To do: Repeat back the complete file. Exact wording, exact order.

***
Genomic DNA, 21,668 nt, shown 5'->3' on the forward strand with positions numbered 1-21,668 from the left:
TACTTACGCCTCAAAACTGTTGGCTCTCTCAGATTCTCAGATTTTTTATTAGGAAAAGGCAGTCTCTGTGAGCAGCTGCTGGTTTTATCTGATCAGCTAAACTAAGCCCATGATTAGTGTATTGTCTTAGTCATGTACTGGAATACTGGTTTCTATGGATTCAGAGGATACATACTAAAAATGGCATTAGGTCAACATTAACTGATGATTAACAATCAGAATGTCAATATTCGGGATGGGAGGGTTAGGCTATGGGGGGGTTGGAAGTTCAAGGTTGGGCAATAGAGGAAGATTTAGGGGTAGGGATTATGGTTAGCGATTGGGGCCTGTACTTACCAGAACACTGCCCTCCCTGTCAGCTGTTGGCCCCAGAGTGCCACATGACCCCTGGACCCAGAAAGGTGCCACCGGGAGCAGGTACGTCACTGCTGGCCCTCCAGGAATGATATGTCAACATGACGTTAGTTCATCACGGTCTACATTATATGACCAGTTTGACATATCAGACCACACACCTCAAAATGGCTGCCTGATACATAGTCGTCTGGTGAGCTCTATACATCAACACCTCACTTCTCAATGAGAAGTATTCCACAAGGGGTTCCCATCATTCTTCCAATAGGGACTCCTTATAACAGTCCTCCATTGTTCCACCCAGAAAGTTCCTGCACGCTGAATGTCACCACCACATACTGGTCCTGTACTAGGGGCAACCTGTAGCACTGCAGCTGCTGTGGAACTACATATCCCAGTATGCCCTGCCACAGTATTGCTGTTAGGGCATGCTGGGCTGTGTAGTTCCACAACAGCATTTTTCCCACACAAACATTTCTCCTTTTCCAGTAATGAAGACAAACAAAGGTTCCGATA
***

Genomic DNA, 21,668 nt, shown 5'->3' on the forward strand with positions numbered 1-21,668 from the left:
TACTTACGCCTCAAAACTGTTGGCTCTCTCAGATTCTCAGATTTTTTATTAGGAAAAGGCAGTCTCTGTGAGCAGCTGCTGGTTTTATCTGATCAGCTAAACTAAGCCCATGATTAGTGTATTGTCTTAGTCATGTACTGGAATACTGGTTTCTATGGATTCAGAGGATACATACTAAAAATGGCATTAGGTCAACATTAACTGATGATTAACAATCAGAATGTCAATATTCGGGATGGGAGGGTTAGGCTATGGGGGGGTTGGAAGTTCAAGGTTGGGCAATAGAGGAAGATTTAGGGGTAGGGATTATGGTTAGCGATTGGGGCCTGTACTTACCAGAACACTGCCCTCCCTGTCAGCTGTTGGCCCCAGAGTGCCACATGACCCCTGGACCCAGAAAGGTGCCACCGGGAGCAGGTACGTCACTGCTGGCCCTCCAGGAATGATATGTCAACATGACGTTAGTTCATCACGGTCTACATTATATGACCAGTTTGACATATCAGACCACACACCTCAAAATGGCTGCCTGATACATAGTCGTCTGGTGAGCTCTATACATCAACACCTCACTTCTCAATGAGAAGTATTCCACAAGGGGTTCCCATCATTCTTCCAATAGGGACTCCTTATAACAGTCCTCCATTGTTCCACCCAGAAAGTTCCTGCACGCTGAATGTCACCACCACATACTGGTCCTGTACTAGGGGCAACCTGTAGCACTGCAGCTGCTGTGGAACTACATATCCCAGTATGCCCTGCCACAGTATTGCTGTTAGGGCATGCTGGGCTGTGTAGTTCCACAACAGCATTTTTCCCACACAAACATTTCTCCTTTTCCAGTAATGAAGACAAACAAAGGTTCCGATA